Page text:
The way they improve a team is by asking questions. Why are we building this? Is the user really going to care about this thing we are putting effort into? (often the answer is no.)
When everybody is just doing the work they are assigned, you end up spending a lot of effort on things that don’t matter. I don’t care how good you are at understanding users and designing products. You will benefit from having a curious programmer who is deep in the implementation asking some hard questions.
The curious programmer also naturally does experiments to determine what is the best path to take - before investing in the final/real solution.
Teams can get annoyed that the curious programmer is asking all these questions instead of just getting to work and banging out some code. Don’t fall for that. Take the time to answer the questions and be open to cutting work that you probably don’t need to do.
The personal benefits of allowing yourself to be curious are profound. We learn by doing. It doesn’t matter if it is doing something you are assigned or something you just want to do.
If your work involves doing the same thing over and over, you’ll get good at it - and then stop growing. Time to spin up a personal project focused on something you’ve never done before.
Don’t just focus on the thing you are building. Experiment with test methodologies. Learn minitest or rspec. Use a different database. Build some hardware. I don’t care what you pick. Just pick something that sounds fun or scratches an itch.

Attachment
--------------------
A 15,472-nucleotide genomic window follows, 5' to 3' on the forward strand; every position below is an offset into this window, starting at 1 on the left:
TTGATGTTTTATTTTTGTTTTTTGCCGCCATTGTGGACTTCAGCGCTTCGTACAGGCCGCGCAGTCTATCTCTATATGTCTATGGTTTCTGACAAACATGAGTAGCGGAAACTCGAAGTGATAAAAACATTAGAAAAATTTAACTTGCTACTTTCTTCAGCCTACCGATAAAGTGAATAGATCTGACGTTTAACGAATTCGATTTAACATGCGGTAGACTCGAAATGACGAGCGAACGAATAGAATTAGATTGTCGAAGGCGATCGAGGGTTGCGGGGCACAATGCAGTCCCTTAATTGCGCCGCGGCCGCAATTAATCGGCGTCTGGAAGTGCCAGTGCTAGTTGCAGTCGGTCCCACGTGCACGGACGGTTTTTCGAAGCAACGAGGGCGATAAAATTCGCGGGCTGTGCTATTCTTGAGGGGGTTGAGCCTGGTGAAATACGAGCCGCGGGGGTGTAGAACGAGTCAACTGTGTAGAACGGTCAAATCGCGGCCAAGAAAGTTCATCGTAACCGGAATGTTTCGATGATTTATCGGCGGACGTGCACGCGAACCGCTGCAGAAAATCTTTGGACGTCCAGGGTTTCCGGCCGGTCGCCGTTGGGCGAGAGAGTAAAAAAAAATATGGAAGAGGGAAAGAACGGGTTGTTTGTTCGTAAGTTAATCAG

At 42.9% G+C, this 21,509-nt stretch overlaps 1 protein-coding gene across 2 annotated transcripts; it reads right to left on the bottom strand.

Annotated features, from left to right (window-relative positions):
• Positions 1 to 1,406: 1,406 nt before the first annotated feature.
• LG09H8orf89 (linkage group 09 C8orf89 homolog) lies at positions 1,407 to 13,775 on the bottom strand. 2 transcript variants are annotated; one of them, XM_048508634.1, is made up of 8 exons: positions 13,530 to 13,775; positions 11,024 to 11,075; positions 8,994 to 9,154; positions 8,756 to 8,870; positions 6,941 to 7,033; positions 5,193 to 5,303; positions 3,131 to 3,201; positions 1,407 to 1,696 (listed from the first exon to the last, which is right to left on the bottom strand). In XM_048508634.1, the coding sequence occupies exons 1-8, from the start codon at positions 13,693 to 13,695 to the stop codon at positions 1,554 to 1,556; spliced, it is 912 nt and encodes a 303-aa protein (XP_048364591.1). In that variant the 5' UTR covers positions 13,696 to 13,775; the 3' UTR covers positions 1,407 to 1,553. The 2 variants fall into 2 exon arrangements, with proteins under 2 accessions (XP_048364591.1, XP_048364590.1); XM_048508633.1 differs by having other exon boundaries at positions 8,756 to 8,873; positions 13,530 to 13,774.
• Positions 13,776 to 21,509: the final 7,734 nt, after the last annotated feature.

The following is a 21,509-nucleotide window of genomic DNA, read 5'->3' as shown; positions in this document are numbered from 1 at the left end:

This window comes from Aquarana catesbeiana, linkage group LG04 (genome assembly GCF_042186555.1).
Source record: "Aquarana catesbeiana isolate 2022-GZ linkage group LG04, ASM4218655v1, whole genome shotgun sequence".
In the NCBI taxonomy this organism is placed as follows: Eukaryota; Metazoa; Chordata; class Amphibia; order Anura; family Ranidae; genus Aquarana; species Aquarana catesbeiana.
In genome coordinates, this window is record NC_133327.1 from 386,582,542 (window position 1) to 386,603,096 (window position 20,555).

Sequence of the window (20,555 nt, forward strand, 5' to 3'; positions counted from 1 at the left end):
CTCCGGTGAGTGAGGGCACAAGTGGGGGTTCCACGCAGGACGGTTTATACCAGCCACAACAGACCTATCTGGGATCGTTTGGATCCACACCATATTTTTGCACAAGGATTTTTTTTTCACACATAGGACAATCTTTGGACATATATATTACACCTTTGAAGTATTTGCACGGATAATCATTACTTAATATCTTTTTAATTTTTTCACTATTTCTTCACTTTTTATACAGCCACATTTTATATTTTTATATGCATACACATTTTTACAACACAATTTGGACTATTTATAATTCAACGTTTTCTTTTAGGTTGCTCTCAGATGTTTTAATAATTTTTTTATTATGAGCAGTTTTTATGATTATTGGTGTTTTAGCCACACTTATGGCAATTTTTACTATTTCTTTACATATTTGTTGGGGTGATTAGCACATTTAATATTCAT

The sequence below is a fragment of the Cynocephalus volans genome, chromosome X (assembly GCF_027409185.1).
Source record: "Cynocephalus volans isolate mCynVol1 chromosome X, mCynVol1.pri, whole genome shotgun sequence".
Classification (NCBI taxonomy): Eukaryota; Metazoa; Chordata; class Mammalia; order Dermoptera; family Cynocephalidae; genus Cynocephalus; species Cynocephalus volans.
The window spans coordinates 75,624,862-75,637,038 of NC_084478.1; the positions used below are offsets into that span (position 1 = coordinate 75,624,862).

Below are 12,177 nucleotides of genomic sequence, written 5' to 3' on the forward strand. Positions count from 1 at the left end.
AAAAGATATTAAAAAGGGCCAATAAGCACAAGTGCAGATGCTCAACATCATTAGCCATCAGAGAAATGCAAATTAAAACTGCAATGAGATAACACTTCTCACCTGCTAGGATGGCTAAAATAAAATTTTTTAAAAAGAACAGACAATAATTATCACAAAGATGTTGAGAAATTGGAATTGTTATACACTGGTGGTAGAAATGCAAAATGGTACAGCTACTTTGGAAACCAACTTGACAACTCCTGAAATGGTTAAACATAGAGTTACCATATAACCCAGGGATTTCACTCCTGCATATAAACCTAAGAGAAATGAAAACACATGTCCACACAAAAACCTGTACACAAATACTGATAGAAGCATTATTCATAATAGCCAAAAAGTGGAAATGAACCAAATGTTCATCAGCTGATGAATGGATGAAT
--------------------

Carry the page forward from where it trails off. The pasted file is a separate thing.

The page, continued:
The fastest growing programmers I know do projects that weren’t assigned to them. They end up with higher salaries more quickly. The things they learn on the side usually translate to better performance on the job, often in ways they didn’t expect.
Interviewing for Curiosity
It is easy to interview for curiosity, and it is a wonder that most hiring managers don’t do it.
Simply ask: “Describe a project that you worked on that you didn’t have to. A hobby, or a passion or something like that.”
Most people can’t describe a single project that they worked on independently. Something they did just because they wanted to.
Those that can, display their passion and curiosity quickly. The curious programmer can’t turn it off, so it comes through loud can clear.
Most teams, and most managers are overly focused on interviewing for the specific skills they need right now. They undervalue the affect people will have on the team around them and they don’t consider rate-of-growth over the course of whatever project they are working on.
In other words, there are under-valued people out there that you can get for your team.